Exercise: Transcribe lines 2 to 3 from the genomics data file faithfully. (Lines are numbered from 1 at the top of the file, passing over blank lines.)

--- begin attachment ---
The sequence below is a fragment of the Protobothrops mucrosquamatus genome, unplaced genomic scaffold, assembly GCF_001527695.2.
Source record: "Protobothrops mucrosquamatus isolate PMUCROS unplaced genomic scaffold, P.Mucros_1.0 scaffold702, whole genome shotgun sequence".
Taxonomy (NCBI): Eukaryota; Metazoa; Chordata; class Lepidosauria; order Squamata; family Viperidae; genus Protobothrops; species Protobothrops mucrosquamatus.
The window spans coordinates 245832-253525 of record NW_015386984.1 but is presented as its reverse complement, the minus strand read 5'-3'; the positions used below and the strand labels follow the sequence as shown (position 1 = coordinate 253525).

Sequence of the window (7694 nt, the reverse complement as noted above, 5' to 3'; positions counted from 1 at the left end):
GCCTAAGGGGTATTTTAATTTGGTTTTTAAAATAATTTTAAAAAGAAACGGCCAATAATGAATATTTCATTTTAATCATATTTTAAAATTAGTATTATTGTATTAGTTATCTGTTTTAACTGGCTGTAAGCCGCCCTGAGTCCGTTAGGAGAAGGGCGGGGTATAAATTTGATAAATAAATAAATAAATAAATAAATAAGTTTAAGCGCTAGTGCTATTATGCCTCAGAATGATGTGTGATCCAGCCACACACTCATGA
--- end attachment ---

Source record: "Protobothrops mucrosquamatus isolate PMUCROS unplaced genomic scaffold, P.Mucros_1.0 scaffold702, whole genome shotgun sequence".
Taxonomy (NCBI): Eukaryota; Metazoa; Chordata; class Lepidosauria; order Squamata; family Viperidae; genus Protobothrops; species Protobothrops mucrosquamatus.